The National Education, Health and Allied Workers’ Union (Nehawu) says it will take urgent legal action against the government to compel it to protect its members on duty and at risk of contracting Covid-19.
Nehawu said it took this decision after numerous and mounting reports of the government’s failure to develop and implement a rollout plan which includes provision of personal protective equipment [PPE] and sanitisers to health workers.
Nehawu general secretary Zola Saphetha said scores of its members, who include nurses, doctors, pharmacists and porters, have thrown themselves to the front lines to carry out their duties to save the lives of people during the national epidemic.
Saphetha said even before the declaration of the state of disaster, the union had been making requests for a meeting with the health minister, Dr Zweli Mkhize, and departmental officials, but to no avail.
Saphetha said the union had written to the employer seeking information about government plans to enforce the provisions of the Occupational Health and Safety Act to ensure workers on duty would be protected.
He said the union had also taken additional steps, including making proposals to the government’s national nerve centre, to mitigate the situation.
The union has raised a number of concerns, including inadequate supply of PPEs and sanitisers, the lack of ventilators and quarantine beds, and the provision of transportation for all critical workers during the lockdown.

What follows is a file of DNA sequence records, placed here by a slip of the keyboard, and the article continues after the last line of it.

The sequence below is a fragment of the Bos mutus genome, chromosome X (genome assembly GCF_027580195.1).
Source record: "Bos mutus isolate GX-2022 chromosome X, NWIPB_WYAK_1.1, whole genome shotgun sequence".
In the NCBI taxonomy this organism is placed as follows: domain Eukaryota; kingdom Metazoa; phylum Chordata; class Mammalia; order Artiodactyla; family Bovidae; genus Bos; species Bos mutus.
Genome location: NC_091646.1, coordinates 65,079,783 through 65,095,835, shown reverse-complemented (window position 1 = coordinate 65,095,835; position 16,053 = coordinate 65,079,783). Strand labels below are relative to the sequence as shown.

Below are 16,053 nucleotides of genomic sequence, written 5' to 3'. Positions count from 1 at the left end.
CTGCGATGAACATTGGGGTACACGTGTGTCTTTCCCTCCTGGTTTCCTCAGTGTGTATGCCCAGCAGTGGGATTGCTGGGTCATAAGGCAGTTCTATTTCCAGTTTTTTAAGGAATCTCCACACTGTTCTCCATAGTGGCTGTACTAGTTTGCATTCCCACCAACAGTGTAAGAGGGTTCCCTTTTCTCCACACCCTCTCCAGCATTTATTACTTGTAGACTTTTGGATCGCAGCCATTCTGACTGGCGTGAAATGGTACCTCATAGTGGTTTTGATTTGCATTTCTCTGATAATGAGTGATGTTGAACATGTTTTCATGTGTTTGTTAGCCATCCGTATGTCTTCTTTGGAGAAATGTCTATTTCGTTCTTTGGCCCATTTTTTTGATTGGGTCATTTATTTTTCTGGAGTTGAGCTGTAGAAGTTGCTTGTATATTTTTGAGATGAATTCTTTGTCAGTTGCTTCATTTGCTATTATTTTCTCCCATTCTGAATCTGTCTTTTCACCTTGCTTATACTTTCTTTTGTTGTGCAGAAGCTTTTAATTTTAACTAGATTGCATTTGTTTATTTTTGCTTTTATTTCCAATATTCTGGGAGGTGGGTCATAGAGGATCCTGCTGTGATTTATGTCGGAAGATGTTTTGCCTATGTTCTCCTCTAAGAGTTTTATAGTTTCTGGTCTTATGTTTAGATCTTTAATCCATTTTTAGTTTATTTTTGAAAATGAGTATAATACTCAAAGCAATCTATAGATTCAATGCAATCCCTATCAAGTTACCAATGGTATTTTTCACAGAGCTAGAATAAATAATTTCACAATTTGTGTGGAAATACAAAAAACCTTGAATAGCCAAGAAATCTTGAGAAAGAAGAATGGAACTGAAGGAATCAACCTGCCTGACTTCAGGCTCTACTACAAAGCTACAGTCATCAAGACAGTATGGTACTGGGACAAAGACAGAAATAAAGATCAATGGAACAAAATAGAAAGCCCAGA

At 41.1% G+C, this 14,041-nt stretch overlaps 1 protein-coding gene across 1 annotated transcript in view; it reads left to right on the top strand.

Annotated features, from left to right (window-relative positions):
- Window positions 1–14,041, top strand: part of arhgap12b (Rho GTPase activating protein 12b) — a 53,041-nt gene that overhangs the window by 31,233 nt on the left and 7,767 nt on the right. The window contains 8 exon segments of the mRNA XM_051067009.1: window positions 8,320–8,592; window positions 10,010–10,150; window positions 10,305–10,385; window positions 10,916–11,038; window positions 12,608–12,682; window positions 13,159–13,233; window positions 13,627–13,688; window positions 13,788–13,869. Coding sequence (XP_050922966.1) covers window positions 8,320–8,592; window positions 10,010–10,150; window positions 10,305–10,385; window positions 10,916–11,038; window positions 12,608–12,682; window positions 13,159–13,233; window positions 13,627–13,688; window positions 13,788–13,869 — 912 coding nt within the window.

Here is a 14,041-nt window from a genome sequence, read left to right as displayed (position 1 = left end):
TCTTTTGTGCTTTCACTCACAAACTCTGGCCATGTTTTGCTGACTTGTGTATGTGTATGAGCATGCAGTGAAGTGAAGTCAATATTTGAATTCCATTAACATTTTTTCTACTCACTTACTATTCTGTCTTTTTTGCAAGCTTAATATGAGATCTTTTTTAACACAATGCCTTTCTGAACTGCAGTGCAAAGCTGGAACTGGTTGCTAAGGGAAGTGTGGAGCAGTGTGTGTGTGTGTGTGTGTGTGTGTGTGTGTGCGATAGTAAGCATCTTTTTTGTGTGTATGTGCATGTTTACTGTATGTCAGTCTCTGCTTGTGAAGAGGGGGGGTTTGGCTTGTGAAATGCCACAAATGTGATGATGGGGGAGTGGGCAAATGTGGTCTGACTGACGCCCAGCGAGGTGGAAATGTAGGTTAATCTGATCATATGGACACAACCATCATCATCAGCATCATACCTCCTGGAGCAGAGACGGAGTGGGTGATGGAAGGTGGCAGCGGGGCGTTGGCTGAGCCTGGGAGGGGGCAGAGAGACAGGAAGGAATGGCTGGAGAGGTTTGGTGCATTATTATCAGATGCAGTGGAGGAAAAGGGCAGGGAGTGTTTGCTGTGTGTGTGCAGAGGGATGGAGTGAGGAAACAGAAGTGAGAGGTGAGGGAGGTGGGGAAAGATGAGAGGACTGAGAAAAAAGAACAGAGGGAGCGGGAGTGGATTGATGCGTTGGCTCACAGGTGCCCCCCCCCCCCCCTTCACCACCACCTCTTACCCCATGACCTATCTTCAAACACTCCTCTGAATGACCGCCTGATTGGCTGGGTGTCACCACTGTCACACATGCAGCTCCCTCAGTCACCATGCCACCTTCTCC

Nehawu also raised concerns about catering for critical staff in the present conditions.
“Our proposals also take into account the fact that the provision of the PPEs and sanitisers to protect health care and other supportive staff, in an environment lacking other critical interventions to protect community members, would on its own not be adequate.”
Saphetha said without a large-scale related programme that ensures more quarantine beds and ventilators are available, that community members arriving at health care centres are screened and tested, and that there are well-protected teams embarking on contact tracing, front-line workers and the health care centres themselves would eventually be overwhelmed by the spiking infections and the numbers of sick people.
“Unfortunately, to date the department is still not forthcoming with such a plan, let alone the fact that in many health care centres there is still no delivery of the PPEs, sanitisers and other preventive paraphernalia to protect workers and patients from cross-infections in health care centres.”
The union welcomed the announcement by President Cyril Ramaphosa of a mass testing campaign by 10,000 volunteers to be recruited to test people in communities.
“However, we are very worried about the lack of PPEs for these volunteers. If they work without proper protective clothing and sanitisers they will run the risk of being infected or spreading the virus while they visit households.”